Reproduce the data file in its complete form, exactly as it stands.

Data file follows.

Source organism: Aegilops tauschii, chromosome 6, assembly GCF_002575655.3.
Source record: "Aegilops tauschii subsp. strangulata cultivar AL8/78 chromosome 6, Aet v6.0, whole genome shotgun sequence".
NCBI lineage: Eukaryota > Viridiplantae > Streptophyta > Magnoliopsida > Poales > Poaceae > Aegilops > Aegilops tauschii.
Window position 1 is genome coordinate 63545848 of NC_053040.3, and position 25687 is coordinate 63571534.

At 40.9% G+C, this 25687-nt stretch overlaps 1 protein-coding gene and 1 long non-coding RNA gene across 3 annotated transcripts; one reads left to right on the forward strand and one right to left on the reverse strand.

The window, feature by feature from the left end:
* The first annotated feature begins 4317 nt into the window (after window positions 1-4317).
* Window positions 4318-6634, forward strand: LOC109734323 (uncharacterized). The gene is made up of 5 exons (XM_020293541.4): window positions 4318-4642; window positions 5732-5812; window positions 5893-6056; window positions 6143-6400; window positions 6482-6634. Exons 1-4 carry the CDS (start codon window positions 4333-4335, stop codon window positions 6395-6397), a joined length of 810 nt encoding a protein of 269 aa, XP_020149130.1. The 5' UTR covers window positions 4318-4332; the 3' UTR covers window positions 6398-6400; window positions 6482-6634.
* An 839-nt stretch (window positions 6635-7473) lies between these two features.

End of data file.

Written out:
Source organism: Aegilops tauschii, chromosome 6, assembly GCF_002575655.3.
Source record: "Aegilops tauschii subsp. strangulata cultivar AL8/78 chromosome 6, Aet v6.0, whole genome shotgun sequence".
NCBI lineage: Eukaryota > Viridiplantae > Streptophyta > Magnoliopsida > Poales > Poaceae > Aegilops > Aegilops tauschii.
Window position 1 is genome coordinate 63545848 of NC_053040.3, and position 25687 is coordinate 63571534.

At 40.9% G+C, this 25687-nt stretch overlaps 1 protein-coding gene and 1 long non-coding RNA gene across 3 annotated transcripts; one reads left to right on the forward strand and one right to left on the reverse strand.

The window, feature by feature from the left end:
* The first annotated feature begins 4317 nt into the window (after window positions 1-4317).
* Window positions 4318-6634, forward strand: LOC109734323 (uncharacterized). The gene is made up of 5 exons (XM_020293541.4): window positions 4318-4642; window positions 5732-5812; window positions 5893-6056; window positions 6143-6400; window positions 6482-6634. Exons 1-4 carry the CDS (start codon window positions 4333-4335, stop codon window positions 6395-6397), a joined length of 810 nt encoding a protein of 269 aa, XP_020149130.1. The 5' UTR covers window positions 4318-4332; the 3' UTR covers window positions 6398-6400; window positions 6482-6634.
* An 839-nt stretch (window positions 6635-7473) lies between these two features.